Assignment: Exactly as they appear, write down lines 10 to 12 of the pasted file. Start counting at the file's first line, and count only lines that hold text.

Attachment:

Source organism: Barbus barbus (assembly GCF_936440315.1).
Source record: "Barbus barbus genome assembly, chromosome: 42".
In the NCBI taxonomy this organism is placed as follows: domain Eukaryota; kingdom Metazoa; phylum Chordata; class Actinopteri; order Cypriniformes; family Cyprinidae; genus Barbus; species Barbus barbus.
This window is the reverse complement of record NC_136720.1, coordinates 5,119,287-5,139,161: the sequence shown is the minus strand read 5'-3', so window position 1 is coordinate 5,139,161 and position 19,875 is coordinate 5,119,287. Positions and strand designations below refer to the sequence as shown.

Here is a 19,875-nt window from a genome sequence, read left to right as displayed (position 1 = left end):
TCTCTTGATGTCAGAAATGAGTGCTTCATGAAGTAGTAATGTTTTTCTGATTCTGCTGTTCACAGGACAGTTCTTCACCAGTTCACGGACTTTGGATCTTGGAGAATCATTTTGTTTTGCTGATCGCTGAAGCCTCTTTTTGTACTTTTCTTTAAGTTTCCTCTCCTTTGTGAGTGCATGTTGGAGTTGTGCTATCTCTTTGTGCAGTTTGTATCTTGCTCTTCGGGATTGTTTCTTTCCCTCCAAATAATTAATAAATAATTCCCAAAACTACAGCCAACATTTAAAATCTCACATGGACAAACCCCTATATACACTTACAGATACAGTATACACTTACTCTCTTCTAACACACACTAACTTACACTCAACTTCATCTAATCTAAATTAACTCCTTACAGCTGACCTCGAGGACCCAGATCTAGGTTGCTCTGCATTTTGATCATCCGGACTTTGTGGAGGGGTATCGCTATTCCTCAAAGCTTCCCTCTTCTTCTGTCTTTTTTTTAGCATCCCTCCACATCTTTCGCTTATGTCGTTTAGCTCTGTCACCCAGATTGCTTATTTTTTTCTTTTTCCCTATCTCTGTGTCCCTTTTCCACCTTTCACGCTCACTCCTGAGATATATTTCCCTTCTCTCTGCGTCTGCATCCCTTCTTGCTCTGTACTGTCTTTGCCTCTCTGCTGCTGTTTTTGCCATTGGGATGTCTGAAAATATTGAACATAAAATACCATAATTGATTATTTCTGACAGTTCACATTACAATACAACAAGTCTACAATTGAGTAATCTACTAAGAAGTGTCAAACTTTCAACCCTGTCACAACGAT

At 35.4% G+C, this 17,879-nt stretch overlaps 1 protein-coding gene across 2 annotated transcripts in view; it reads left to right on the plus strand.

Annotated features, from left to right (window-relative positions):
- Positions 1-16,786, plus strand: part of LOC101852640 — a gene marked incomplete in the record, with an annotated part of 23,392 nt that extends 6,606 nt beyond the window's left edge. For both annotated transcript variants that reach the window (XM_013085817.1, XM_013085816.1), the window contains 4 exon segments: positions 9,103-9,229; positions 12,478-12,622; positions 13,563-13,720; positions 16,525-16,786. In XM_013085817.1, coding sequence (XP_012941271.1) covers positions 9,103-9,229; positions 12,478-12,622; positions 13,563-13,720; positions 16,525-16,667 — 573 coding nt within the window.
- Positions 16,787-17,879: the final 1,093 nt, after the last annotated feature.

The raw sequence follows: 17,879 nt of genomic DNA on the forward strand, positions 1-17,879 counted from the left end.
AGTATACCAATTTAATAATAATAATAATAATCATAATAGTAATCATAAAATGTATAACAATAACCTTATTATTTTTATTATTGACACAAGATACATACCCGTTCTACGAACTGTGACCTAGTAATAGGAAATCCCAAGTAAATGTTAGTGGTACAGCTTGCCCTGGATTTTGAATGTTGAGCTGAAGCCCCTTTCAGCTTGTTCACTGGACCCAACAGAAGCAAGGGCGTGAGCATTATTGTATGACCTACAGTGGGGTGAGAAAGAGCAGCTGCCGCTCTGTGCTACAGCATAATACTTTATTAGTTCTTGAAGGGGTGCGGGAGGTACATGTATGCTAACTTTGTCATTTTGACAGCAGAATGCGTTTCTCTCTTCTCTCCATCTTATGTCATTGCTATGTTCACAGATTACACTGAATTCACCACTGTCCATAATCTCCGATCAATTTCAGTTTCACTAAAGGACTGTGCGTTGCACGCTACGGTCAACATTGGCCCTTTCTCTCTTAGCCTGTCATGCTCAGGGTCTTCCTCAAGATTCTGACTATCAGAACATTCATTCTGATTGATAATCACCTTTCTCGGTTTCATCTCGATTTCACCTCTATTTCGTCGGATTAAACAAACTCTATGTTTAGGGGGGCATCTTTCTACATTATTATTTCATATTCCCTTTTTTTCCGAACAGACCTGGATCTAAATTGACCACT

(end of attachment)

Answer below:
- Positions 16,787-17,879: the final 1,093 nt, after the last annotated feature.

The raw sequence follows: 17,879 nt of genomic DNA on the forward strand, positions 1-17,879 counted from the left end.
AGTATACCAATTTAATAATAATAATAATAATCATAATAGTAATCATAAAATGTATAACAATAACCTTATTATTTTTATTATTGACACAAGATACATACCCGTTCTACGAACTGTGACCTAGTAATAGGAAATCCCAAGTAAATGTTAGTGGTACAGCTTGCCCTGGATTTTGAATGTTGAGCTGAAGCCCCTTTCAGCTTGTTCACTGGACCCAACAGAAGCAAGGGCGTGAGCATTATTGTATGACCTACAGTGGGGTGAGAAAGAGCAGCTGCCGCTCTGTGCTACAGCATAATACTTTATTAGTTCTTGAAGGGGTGCGGGAGGTACATGTATGCTAACTTTGTCATTTTGACAGCAGAATGCGTTTCTCTCTTCTCTCCATCTTATGTCATTGCTATGTTCACAGATTACACTGAATTCACCACTGTCCATAATCTCCGATCAATTTCAGTTTCACTAAAGGACTGTGCGTTGCACGCTACGGTCAACATTGGCCCTTTCTCTCTTAGCCTGTCATGCTCAGGGTCTTCCTCAAGATTCTGACTATCAGAACATTCATTCTGATTGATAATCACCTTTCTCGGTTTCATCTCGATTTCACCTCTATTTCGTCGGATTAAACAAACTCTATGTTTAGGGGGGCATCTTTCTACATTATTATTTCATATTCCCTTTTTTTCCGAACAGACCTGGATCTAAATTGACCACT